8. ABM. Academy Of Breastfeeding Medicine Protocol Committee. ABM Clinical Protocol #9: Use of galactogogues in initiating or augmenting the rate of maternal milk secretion (First Revision January 2011). Breastfeed Med. 2011 Abstract Full text (link to original source) Full text (in our servers)
  9. Muresan M. Successful relactation--a case history. Breastfeed Med. 2011 Abstract
  10. Amir LH, Pirotta MV, Raval M. Breastfeeding--evidence based guidelines for the use of medicines. Aust Fam Physician. 2011 Abstract Full text (link to original source) Full text (in our servers)
  11. Raffo A, Nicoli S, Leclercq C. Quantification of estragole in fennel herbal teas: implications on the assessment of dietary exposure to estragole. Food Chem Toxicol. 2011 Abstract
  12. ABM. Comité de Protocolos de la Academia Médica de Lactancia Materna. ABM Protocolo Clínico #9: Uso de Galactogogos para Iniciar o aumentar la tasa de secreción de Leche Materna. Breastfeed Med. 2011 Full text (link to original source) Full text (in our servers)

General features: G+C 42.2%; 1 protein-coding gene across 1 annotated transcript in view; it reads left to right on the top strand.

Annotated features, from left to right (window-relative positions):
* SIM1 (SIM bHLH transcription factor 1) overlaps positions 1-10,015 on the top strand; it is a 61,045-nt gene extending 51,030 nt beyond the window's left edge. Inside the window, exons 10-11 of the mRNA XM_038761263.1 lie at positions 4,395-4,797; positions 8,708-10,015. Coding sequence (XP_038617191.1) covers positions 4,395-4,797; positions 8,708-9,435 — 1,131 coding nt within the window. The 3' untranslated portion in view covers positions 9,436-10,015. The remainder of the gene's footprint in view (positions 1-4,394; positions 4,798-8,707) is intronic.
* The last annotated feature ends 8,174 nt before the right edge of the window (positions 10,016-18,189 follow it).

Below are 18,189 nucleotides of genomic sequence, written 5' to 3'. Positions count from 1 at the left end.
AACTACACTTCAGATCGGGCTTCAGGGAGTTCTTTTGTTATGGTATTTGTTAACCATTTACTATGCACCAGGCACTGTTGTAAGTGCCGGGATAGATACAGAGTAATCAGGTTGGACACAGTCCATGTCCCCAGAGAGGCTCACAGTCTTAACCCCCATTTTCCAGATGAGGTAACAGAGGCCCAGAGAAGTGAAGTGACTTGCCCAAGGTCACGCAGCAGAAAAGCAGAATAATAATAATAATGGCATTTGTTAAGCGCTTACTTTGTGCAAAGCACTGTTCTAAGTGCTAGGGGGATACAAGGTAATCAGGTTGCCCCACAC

13. WHO. World Health Organization. WHO monographs on medicinal plants commonly used in the Newly Independent States (NIS). WHO monographs. 2010 Full text (in our servers)
  14. Cuzzolin L, Francini-Pesenti F, Verlato G, Joppi M, Baldelli P, Benoni G. Use of herbal products among 392 Italian pregnant women: focus on pregnancy outcome. Pharmacoepidemiol Drug Saf. 2010 Abstract
  15. Abdulrazzaq YM, Al Kendi A, Nagelkerke N. Soothing methods used to calm a baby in an Arab country. Acta Paediatr. 2009 Abstract
  16. Hausner H, Bredie WL, Mølgaard C, Petersen MA, Møller P. Differential transfer of dietary flavour compounds into human breast milk. Physiol Behav. 2008 Sep 3;95(1-2):118-24. Abstract